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      Kracher, Austria
      Image of winery
      Located in the Seewinkel, an area in the Burgenland region of Austra, along the eastern shore of Lake Neusiedl, Weinlaubenhof Alois Kracher is in possession of a microclimate uniquely suited to the production of Beerenauslese and Trockenbeerenauslese wines. 32 hectares of vineyards are planted with Welschriesling, Chardonnay, Traminer, Muskat Ottonel and Scheurebe. Kracher is internationally regarded as one of the finest dessert wine makes. After Alois Kracher passed away in December 2007, his 27 year-old son Gerhard took over responsibility of winemaking. He manages the winery with the same strength, firm will and consequence as his famous father once did.

      Appreciated for superior wines made from indigenous varieties, Austria should be on the radar of any curious wine drinker. A rather cool and dry wine growing region, this country produces wine that is quintessentially European in style: food-friendly with racy acidity, moderate alcohol and fresh fruit flavors.

      Austria’s viticultural history is rich and vast, dating back to Celtic tribes with first written record of winemaking starting with the Romans. But the 20th century brought Austria a series of winemaking obstacles, namely the plunder of both world wars, as well as its own self-imposed quality breach. In the mid 1980s, after a handful of shameless vintners were found to have added diethylene glycol (a toxic substance) to their sweet wines to imitate the unctuous qualities imparted by botrytis, Austria’s credibility as a wine-producing country was compromised. While no one was harmed, the incident forced the country to rebound and recover stronger than ever. By the 1990s, Austria was back on the playing field with exports and today is prized globally for its quality standards and dedication to purity and excellence.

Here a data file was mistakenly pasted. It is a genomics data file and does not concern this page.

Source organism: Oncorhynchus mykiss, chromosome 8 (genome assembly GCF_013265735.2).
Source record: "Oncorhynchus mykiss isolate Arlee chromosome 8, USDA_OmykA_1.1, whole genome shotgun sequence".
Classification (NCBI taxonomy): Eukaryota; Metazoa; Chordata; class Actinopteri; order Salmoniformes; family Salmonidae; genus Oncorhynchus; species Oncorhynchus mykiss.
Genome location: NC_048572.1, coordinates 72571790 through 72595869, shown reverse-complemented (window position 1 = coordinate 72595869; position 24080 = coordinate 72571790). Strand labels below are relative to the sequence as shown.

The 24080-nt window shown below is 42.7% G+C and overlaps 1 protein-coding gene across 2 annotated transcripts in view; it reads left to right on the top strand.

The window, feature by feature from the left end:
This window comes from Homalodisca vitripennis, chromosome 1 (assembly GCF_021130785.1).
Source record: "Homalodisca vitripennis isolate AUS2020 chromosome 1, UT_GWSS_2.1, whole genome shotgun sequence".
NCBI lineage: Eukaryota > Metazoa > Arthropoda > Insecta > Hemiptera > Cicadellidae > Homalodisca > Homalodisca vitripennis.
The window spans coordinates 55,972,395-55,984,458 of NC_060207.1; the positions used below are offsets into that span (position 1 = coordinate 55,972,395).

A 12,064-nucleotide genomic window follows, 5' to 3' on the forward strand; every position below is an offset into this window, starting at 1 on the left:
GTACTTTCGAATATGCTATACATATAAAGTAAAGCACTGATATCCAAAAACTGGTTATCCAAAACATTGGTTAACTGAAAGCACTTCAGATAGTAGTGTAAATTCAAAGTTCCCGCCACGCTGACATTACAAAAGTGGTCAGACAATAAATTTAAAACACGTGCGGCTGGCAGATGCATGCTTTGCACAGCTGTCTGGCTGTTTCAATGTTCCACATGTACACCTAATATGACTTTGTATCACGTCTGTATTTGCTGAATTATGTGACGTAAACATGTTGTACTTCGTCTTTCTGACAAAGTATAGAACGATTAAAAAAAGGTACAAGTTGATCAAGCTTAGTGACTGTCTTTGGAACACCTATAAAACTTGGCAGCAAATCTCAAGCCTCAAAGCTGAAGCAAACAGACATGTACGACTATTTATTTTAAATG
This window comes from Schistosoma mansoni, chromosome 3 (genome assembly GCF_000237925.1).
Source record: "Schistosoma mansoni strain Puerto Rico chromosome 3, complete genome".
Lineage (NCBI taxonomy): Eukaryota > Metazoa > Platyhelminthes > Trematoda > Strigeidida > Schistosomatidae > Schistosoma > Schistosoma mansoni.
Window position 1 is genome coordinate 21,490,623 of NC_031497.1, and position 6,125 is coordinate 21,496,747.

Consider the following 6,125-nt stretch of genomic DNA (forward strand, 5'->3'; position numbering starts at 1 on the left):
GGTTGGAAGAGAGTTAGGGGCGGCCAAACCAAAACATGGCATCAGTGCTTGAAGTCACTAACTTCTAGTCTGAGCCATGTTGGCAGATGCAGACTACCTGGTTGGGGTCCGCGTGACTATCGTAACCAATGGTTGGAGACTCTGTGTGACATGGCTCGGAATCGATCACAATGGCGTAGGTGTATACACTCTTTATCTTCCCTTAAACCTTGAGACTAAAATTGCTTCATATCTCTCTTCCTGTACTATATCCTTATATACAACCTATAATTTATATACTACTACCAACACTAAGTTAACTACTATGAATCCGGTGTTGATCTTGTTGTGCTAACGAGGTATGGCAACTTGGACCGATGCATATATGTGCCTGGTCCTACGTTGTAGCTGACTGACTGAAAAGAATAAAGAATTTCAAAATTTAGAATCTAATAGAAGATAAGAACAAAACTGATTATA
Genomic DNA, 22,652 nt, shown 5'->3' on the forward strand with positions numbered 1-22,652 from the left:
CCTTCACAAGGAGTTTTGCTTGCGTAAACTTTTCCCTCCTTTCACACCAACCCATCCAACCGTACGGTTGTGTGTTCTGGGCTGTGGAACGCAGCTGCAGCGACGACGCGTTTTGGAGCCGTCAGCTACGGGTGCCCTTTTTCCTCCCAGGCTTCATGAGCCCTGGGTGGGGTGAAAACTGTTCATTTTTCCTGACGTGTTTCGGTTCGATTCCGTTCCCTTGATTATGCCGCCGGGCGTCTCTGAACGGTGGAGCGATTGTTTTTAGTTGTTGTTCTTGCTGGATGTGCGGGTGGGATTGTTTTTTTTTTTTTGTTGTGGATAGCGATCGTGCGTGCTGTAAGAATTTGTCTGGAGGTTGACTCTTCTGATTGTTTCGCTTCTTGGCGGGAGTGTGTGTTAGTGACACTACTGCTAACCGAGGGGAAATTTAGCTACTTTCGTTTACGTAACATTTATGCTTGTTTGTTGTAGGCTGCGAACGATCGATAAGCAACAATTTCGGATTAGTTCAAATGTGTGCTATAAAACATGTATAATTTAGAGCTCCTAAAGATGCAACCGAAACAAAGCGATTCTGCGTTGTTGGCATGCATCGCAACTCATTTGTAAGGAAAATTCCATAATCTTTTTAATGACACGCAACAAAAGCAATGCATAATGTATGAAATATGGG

Grüner Veltliner, known for its racy acidity and herbal, peppery aromatics, is Austria's most important white variety, comprising nearly a third of Austrian plantings. Riesling in Austria is high in quality but not quantity, planted on less than 5% of the country’s vineyard land. Austrian Rieslings are almost always dry and are full of bright citrus flavors and good acidity. Red varietal wines include the tart and peppery Zweigelt, spicy and dense Blaufränkisch and juicy Saint Laurent. These red varieties are also sometimes blended.

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      Apart from the classics, we find many regional gems of different styles.

      Late harvest wines are probably the easiest to understand. Grapes are picked so late that the sugars build up and residual sugar remains after the fermentation process. Ice wine, a style founded in Germany and there referred to as eiswein, is an extreme late harvest wine, produced from grapes frozen on the vine, and pressed while still frozen, resulting in a higher concentration of sugar. It is becoming a specialty of Canada as well, where it takes on the English name of ice wine.

      Vin Santo, literally “holy wine,” is a Tuscan sweet wine made from drying the local white grapes Trebbiano Toscano and Malvasia in the winery and not pressing until somewhere between November and March.

      Rutherglen is an historic wine region in northeast Victoria, Australia, famous for its fortified Topaque and Muscat with complex tawny characteristics.

      SWS326674_2010 Item# 138041